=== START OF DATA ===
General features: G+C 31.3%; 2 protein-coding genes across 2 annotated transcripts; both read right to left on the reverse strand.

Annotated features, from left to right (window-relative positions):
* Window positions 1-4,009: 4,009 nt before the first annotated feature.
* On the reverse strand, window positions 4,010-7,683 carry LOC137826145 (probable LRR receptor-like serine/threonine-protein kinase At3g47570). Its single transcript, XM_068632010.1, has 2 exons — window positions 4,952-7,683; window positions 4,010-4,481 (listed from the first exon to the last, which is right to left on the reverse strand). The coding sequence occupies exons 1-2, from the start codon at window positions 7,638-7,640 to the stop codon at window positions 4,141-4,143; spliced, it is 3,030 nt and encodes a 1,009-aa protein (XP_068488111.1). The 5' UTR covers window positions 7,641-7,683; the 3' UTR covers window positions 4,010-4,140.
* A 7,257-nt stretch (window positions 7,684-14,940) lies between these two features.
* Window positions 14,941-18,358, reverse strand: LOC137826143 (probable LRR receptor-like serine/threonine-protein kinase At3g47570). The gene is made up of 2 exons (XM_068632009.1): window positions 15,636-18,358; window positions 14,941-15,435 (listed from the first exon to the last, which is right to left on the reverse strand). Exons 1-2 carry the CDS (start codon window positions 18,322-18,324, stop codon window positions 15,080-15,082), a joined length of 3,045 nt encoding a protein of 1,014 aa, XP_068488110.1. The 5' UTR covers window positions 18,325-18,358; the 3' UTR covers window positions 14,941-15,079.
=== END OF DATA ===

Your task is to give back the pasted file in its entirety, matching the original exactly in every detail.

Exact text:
General features: G+C 31.3%; 2 protein-coding genes across 2 annotated transcripts; both read right to left on the reverse strand.

Annotated features, from left to right (window-relative positions):
* Window positions 1-4,009: 4,009 nt before the first annotated feature.
* On the reverse strand, window positions 4,010-7,683 carry LOC137826145 (probable LRR receptor-like serine/threonine-protein kinase At3g47570). Its single transcript, XM_068632010.1, has 2 exons — window positions 4,952-7,683; window positions 4,010-4,481 (listed from the first exon to the last, which is right to left on the reverse strand). The coding sequence occupies exons 1-2, from the start codon at window positions 7,638-7,640 to the stop codon at window positions 4,141-4,143; spliced, it is 3,030 nt and encodes a 1,009-aa protein (XP_068488111.1). The 5' UTR covers window positions 7,641-7,683; the 3' UTR covers window positions 4,010-4,140.
* A 7,257-nt stretch (window positions 7,684-14,940) lies between these two features.
* Window positions 14,941-18,358, reverse strand: LOC137826143 (probable LRR receptor-like serine/threonine-protein kinase At3g47570). The gene is made up of 2 exons (XM_068632009.1): window positions 15,636-18,358; window positions 14,941-15,435 (listed from the first exon to the last, which is right to left on the reverse strand). Exons 1-2 carry the CDS (start codon window positions 18,322-18,324, stop codon window positions 15,080-15,082), a joined length of 3,045 nt encoding a protein of 1,014 aa, XP_068488110.1. The 5' UTR covers window positions 18,325-18,358; the 3' UTR covers window positions 14,941-15,079.